Thanks to KLM for doing the technical creation of this map for me, while letting me use my own words and photos. They were kind enough to let me focus on Utrecht, instead of Amsterdam, after I pointed out how quick and easy it is to get to Utrecht from Amsterdam. Fly into Schipol Airport with KLM and hop on one of the many trains to Utrecht. You’ll be here in just half an hour!

Utrecht Turns 892

StadsdagGefeliciteerd, Utrecht! You make 892 look great!

Today is the official Stadsdag (city day), commemorating the date that Utrecht became an official city. On June 2, 1122, Henrik V officially recognized Utrecht as a city. (However, don’t forget that Utrecht as an inhabited location has been around since at least 50 CE with the Roman fortifications, and people may have inhabited the area during the Stone Age, going back to 2200 BCE.)

Although today is the official date, the celebrations were held yesterday. Sadly, I didn’t get to get out and enjoy them. There were birthday cakes galore, with neighborhood baking competitions and a final round for the neighborhood winners. Appropriately, representations of Nijntje (Miffy) and the Domtoren were among the winners.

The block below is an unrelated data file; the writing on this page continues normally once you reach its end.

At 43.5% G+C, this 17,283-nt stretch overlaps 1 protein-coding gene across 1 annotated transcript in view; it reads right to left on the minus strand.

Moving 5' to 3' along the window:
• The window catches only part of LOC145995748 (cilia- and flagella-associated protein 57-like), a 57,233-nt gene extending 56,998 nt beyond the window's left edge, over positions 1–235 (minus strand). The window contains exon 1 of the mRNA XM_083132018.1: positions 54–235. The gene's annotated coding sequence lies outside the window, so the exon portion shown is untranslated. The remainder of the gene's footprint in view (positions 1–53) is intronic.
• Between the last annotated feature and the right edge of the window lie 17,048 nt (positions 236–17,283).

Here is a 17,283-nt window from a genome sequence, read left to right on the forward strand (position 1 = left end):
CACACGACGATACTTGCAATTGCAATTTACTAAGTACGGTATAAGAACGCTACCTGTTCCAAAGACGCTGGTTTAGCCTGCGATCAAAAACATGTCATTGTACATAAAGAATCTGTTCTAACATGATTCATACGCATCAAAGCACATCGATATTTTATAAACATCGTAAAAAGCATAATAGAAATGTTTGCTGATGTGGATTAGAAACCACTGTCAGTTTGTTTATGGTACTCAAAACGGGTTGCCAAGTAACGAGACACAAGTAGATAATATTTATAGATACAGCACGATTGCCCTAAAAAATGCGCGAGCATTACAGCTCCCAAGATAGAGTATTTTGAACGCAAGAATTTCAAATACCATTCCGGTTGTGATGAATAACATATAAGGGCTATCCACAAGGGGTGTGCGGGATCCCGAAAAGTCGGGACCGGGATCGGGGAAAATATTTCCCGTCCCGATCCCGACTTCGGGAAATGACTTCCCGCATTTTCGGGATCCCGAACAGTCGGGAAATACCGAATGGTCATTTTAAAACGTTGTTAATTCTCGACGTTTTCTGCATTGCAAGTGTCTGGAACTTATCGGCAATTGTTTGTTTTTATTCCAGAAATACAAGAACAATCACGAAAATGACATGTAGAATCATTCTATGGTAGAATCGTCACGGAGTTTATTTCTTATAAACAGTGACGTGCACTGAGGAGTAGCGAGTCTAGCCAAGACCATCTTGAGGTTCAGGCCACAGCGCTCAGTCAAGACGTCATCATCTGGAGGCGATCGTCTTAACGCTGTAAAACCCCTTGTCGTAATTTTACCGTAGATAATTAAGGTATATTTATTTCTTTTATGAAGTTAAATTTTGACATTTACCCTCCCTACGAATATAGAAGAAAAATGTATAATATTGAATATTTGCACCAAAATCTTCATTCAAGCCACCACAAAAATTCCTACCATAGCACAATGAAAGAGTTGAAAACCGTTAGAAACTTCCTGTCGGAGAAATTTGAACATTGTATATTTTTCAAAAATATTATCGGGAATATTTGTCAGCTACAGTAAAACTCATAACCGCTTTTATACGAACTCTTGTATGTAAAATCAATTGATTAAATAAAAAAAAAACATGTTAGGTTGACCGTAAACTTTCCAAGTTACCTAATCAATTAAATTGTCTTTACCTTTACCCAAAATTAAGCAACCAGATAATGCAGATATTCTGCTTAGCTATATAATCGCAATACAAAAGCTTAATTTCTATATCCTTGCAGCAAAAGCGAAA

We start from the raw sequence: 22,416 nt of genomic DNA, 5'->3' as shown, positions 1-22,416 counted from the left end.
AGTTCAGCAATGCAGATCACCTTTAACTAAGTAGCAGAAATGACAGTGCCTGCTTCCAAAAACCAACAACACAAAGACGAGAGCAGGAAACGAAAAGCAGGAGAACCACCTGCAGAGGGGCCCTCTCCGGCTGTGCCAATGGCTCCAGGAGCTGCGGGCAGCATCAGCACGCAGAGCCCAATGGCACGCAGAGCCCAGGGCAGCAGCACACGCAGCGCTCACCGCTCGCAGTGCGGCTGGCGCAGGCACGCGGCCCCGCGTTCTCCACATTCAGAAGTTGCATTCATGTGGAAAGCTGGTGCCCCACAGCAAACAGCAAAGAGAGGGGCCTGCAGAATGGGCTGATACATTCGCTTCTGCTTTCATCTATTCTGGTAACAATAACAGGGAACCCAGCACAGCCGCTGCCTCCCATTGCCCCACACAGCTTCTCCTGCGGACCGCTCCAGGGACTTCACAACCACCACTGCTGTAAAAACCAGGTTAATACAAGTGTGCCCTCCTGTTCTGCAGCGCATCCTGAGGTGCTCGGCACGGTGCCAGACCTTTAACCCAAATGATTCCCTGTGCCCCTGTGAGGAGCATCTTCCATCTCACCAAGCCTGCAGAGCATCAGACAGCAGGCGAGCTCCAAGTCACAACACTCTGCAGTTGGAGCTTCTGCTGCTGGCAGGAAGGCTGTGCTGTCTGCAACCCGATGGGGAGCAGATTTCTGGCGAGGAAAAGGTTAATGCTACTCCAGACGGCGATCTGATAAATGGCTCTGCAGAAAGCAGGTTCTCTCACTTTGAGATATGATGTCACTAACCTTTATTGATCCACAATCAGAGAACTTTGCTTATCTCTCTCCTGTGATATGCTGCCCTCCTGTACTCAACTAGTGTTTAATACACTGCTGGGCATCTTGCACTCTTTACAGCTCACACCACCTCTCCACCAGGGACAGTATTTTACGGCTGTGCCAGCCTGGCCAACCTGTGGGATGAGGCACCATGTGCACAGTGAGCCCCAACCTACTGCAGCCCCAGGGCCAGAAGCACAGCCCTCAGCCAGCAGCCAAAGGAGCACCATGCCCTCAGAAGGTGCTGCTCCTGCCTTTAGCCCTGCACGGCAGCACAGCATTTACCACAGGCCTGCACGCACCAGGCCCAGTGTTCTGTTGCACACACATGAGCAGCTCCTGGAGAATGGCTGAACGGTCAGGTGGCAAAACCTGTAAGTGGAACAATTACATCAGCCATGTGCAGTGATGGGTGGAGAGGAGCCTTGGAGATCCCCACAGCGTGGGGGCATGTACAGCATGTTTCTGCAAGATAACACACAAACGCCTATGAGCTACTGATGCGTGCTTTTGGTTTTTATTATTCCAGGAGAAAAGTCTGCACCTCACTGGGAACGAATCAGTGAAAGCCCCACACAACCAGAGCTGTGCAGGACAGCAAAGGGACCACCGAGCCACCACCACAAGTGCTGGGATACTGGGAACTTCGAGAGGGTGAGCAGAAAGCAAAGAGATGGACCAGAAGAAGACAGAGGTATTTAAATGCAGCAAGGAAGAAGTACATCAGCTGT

Numerous other events also took place yesterday, including the opening of a new exhibit, but I’ll save the details for another post. I’m hoping to squeeze in a visit of my own sometime this week. *fingers crossed* In the meantime, I’ll leave you with the news that the trompe l’oeil image that used to hang on the cathedral is back! It was a nice surprise that I noticed on Saturday while I was out. It’s good to see it back.Cathedral Art